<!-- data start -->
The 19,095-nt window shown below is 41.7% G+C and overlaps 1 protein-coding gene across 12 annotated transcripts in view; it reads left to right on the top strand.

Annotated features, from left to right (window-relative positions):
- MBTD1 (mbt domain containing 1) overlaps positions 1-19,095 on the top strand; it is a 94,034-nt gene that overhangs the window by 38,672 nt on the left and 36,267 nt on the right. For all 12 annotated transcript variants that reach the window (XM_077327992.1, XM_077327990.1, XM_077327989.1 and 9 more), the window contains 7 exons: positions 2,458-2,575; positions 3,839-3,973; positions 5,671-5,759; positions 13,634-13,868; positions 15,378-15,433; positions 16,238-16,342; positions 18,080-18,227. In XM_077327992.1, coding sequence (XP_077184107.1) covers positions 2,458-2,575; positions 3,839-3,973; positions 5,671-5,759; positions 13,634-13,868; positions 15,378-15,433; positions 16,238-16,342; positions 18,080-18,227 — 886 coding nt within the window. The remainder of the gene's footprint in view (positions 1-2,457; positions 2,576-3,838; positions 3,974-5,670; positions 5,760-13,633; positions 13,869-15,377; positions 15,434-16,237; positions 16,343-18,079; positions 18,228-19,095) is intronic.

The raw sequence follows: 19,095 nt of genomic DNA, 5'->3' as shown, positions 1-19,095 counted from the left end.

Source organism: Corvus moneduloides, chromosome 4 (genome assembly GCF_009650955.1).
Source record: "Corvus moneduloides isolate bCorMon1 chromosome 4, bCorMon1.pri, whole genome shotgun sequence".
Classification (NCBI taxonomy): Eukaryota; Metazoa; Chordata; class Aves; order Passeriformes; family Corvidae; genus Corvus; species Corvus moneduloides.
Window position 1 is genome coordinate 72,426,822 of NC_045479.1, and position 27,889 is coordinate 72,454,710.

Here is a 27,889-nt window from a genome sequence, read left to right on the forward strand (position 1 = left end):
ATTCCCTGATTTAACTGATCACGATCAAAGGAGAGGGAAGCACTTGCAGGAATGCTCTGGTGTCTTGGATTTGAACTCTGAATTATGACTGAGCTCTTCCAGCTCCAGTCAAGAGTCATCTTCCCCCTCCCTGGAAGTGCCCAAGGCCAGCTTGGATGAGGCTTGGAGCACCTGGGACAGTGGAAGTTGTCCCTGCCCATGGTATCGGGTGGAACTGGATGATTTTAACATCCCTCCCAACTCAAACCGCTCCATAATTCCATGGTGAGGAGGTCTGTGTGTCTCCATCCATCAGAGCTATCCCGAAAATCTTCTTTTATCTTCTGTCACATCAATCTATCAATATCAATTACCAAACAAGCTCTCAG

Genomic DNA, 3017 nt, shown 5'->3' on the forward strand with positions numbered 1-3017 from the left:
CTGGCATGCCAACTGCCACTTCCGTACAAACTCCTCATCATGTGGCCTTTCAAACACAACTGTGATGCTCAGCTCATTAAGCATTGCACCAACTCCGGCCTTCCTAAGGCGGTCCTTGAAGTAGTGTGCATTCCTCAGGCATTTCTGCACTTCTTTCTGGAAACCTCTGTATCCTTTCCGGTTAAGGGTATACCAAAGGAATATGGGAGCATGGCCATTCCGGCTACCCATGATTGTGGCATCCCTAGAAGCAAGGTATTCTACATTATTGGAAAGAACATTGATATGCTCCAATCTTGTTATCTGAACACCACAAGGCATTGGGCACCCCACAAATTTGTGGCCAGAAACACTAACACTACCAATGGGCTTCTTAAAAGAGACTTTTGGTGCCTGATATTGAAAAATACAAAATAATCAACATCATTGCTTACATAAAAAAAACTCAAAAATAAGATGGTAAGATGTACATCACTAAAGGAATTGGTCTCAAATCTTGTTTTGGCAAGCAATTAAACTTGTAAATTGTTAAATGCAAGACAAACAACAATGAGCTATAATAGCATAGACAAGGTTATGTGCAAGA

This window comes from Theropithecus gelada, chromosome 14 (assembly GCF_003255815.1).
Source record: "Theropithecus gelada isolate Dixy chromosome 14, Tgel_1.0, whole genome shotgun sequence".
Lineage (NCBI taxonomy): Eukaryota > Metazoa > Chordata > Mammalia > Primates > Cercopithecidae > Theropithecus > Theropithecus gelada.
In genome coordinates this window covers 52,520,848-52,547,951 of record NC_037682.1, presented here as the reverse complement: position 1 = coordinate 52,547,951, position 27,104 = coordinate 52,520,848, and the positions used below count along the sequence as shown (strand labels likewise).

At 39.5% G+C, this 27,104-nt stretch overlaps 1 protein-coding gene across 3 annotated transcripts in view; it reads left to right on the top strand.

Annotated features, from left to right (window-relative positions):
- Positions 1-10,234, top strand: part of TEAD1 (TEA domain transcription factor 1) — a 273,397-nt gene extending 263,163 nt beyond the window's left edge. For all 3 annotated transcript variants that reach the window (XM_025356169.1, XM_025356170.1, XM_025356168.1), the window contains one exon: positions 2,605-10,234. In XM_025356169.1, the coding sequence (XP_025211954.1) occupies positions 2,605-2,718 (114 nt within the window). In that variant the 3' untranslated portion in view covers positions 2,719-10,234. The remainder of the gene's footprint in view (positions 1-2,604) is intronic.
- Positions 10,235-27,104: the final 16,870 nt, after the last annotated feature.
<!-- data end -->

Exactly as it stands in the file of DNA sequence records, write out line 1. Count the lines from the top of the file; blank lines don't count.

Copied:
The 19,095-nt window shown below is 41.7% G+C and overlaps 1 protein-coding gene across 12 annotated transcripts in view; it reads left to right on the top strand.